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We Can Get You Building Corporate Credit in no Time

Published By Janet Gershen-Siegel at March 22nd, 2018

Start Building Corporate Credit – We Show You How

Building corporate credit is within your reach! Do you truly know about building corporate credit? We break down just what you need to know and show you what will work.

Every Establishment Needs to be Building Corporate Credit

Corporate credit is credit in a company’s name. It doesn’t link to an owner’s consumer credit, not even when the owner is a sole proprietor and the only employee of the company.

Accordingly, a business owner’s business and consumer credit scores can be very different.

The Advantages

Due to the fact that corporate credit is independent from personal, it helps to secure an entrepreneur’s personal assets, in the event of court action or business insolvency.

Also, with two distinct credit scores, a business owner can get two separate cards from the same vendor. This effectively doubles buying power.

Another benefit is that even startup businesses can do this. Visiting a bank for a business loan can be a formula for frustration. But building company credit, when done properly, is a plan for success.

Personal credit scores rely on payments but also other factors like credit use percentages.

But for company credit, the scores really just depend on whether a corporation pays its debts in a timely manner.

The Process

Building corporate credit is a process, and it does not occur without effort. A corporation has to actively work to build corporate credit.

Nevertheless, it can be done readily and quickly, and it is much quicker than building personal credit scores.

Merchants are a big part of this process.

Doing the steps out of order will cause repetitive rejections. No one can start at the top with corporate credit. For instance, you can’t start with retail or cash credit from your bank. If you do, you’ll get a rejection 100% of the time.

Business Fundability

A corporation must be fundable to lending institutions and merchants.

That’s why, a corporation will need a professional-looking web site and e-mail address. And it needs to have site hosting bought from a supplier such as GoDaddy.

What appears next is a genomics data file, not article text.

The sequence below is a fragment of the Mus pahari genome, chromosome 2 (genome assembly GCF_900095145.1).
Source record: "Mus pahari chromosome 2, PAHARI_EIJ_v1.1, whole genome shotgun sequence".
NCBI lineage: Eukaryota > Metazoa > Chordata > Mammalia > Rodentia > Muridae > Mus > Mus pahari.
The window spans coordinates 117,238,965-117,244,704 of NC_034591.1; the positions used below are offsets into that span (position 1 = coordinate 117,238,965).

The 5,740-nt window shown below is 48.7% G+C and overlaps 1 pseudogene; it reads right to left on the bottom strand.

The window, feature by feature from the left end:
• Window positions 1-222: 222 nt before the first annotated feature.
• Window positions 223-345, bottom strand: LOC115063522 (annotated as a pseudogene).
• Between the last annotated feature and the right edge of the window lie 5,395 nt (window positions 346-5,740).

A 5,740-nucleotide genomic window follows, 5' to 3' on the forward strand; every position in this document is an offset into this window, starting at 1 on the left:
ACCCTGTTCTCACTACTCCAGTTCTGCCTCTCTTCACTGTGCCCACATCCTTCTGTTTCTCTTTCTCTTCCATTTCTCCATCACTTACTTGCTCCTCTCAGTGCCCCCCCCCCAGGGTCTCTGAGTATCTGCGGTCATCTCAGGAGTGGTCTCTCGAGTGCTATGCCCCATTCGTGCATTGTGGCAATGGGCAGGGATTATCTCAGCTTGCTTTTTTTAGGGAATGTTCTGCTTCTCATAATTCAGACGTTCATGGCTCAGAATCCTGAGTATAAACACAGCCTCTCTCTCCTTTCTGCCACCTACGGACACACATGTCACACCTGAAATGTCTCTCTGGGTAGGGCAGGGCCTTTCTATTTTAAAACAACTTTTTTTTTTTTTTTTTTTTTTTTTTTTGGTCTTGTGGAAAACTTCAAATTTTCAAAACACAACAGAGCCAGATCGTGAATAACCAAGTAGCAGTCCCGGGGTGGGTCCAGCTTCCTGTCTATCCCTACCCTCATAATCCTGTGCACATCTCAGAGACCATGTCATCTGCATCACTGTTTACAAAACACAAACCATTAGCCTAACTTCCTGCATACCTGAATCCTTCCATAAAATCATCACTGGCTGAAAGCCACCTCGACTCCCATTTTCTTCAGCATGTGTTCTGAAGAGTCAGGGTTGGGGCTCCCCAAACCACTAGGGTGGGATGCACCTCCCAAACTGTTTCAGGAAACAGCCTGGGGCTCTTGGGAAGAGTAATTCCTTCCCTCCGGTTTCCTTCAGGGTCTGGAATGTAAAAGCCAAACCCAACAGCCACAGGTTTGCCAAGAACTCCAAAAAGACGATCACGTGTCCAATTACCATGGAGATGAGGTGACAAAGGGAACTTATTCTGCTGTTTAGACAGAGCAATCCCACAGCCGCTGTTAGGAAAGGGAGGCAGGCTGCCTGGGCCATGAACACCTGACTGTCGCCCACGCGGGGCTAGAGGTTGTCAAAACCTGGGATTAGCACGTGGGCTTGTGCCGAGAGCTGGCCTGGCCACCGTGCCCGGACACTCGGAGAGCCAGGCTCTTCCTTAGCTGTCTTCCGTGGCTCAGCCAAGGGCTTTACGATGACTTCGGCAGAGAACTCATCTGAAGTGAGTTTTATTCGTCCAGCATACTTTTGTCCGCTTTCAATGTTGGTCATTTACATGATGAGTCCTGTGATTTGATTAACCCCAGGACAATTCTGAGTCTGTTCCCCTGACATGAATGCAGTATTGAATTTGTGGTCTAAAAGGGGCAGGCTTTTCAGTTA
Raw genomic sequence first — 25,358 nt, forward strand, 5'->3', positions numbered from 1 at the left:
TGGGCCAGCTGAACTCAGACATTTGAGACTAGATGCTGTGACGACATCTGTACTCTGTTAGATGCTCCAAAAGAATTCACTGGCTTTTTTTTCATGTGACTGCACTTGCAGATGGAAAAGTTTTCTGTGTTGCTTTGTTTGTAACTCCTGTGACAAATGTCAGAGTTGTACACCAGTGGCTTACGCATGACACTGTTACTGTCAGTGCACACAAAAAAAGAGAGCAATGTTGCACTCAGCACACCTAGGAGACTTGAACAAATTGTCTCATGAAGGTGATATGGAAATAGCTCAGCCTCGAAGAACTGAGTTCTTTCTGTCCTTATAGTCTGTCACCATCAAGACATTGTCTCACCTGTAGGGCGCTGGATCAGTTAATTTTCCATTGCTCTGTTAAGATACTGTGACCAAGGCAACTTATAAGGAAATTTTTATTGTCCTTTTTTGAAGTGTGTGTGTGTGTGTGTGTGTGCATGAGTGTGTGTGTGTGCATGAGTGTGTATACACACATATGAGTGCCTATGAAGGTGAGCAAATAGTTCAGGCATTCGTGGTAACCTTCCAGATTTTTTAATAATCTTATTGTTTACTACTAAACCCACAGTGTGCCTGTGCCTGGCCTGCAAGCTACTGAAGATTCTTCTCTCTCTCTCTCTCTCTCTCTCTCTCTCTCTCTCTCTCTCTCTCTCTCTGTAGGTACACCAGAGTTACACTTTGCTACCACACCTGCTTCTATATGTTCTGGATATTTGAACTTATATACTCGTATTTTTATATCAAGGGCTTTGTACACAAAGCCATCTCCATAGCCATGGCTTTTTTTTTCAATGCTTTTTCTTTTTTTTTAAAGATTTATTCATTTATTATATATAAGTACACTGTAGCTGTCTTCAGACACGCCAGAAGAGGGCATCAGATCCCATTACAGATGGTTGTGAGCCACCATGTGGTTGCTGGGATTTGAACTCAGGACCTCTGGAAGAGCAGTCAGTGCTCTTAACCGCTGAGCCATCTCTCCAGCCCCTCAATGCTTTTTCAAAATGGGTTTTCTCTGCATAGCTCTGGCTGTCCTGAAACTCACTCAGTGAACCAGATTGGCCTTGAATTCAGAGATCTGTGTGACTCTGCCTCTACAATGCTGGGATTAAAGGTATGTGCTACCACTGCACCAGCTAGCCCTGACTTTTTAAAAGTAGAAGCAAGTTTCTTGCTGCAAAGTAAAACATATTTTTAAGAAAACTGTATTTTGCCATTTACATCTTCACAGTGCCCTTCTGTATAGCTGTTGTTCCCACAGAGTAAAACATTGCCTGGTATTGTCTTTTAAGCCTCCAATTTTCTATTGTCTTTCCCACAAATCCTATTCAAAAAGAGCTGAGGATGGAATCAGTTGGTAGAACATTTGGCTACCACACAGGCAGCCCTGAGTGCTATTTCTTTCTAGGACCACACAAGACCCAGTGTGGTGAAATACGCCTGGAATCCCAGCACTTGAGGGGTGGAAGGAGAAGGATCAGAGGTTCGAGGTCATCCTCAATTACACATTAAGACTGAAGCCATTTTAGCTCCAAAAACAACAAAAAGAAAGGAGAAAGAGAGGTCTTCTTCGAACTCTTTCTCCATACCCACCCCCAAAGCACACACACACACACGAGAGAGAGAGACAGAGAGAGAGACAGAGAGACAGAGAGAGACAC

In addition, business telephone and fax numbers need to have a listing on ListYourself.net.

Additionally, the company phone number should be toll-free (800 exchange or comparable).

A business will also need a bank account dedicated strictly to it, and it has to have all of the licenses essential for operation.

Licenses

These licenses all must be in the accurate, appropriate name of the company. And they need to have the same company address and telephone numbers.

So note, that this means not just state licenses, but potentially also city licenses.

 

Learn more here and get started toward building corporate credit.

Dealing with the IRS

Visit the Internal Revenue Service website and get an EIN for the company. They’re free of charge. Pick a business entity like corporation, LLC, etc.

A company can get started as a sole proprietor. But they will most likely want to change to a form of corporation or an LLC.

This is in order to reduce risk. And it will maximize tax benefits.

A business entity will matter when it involves taxes and liability in the event of a lawsuit. A sole proprietorship means the entrepreneur is it when it comes to liability and tax obligations. Nobody else is responsible.

Sole Proprietors Take Note

If you operate a small business as a sole proprietor, seriously consider incorporating.

If you do not, then your personal name is the same as the business name. As a result, you can wind up being directly accountable for all small business financial obligations.